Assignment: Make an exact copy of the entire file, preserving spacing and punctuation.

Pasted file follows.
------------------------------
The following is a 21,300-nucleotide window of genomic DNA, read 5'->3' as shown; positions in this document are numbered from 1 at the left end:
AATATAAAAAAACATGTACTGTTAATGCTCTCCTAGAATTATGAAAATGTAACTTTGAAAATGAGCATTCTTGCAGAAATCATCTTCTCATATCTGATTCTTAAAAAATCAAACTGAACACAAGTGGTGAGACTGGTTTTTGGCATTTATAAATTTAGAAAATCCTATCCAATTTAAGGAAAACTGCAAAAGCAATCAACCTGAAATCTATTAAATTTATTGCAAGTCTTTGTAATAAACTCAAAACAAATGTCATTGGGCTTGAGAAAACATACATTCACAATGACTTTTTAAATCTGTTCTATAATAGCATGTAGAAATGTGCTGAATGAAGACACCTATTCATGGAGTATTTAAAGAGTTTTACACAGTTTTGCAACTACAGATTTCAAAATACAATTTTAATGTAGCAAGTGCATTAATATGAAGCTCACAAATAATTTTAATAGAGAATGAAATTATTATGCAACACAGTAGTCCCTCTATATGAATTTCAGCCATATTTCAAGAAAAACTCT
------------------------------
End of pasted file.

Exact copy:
The following is a 21,300-nucleotide window of genomic DNA, read 5'->3' as shown; positions in this document are numbered from 1 at the left end:
AATATAAAAAAACATGTACTGTTAATGCTCTCCTAGAATTATGAAAATGTAACTTTGAAAATGAGCATTCTTGCAGAAATCATCTTCTCATATCTGATTCTTAAAAAATCAAACTGAACACAAGTGGTGAGACTGGTTTTTGGCATTTATAAATTTAGAAAATCCTATCCAATTTAAGGAAAACTGCAAAAGCAATCAACCTGAAATCTATTAAATTTATTGCAAGTCTTTGTAATAAACTCAAAACAAATGTCATTGGGCTTGAGAAAACATACATTCACAATGACTTTTTAAATCTGTTCTATAATAGCATGTAGAAATGTGCTGAATGAAGACACCTATTCATGGAGTATTTAAAGAGTTTTACACAGTTTTGCAACTACAGATTTCAAAATACAATTTTAATGTAGCAAGTGCATTAATATGAAGCTCACAAATAATTTTAATAGAGAATGAAATTATTATGCAACACAGTAGTCCCTCTATATGAATTTCAGCCATATTTCAAGAAAAACTCT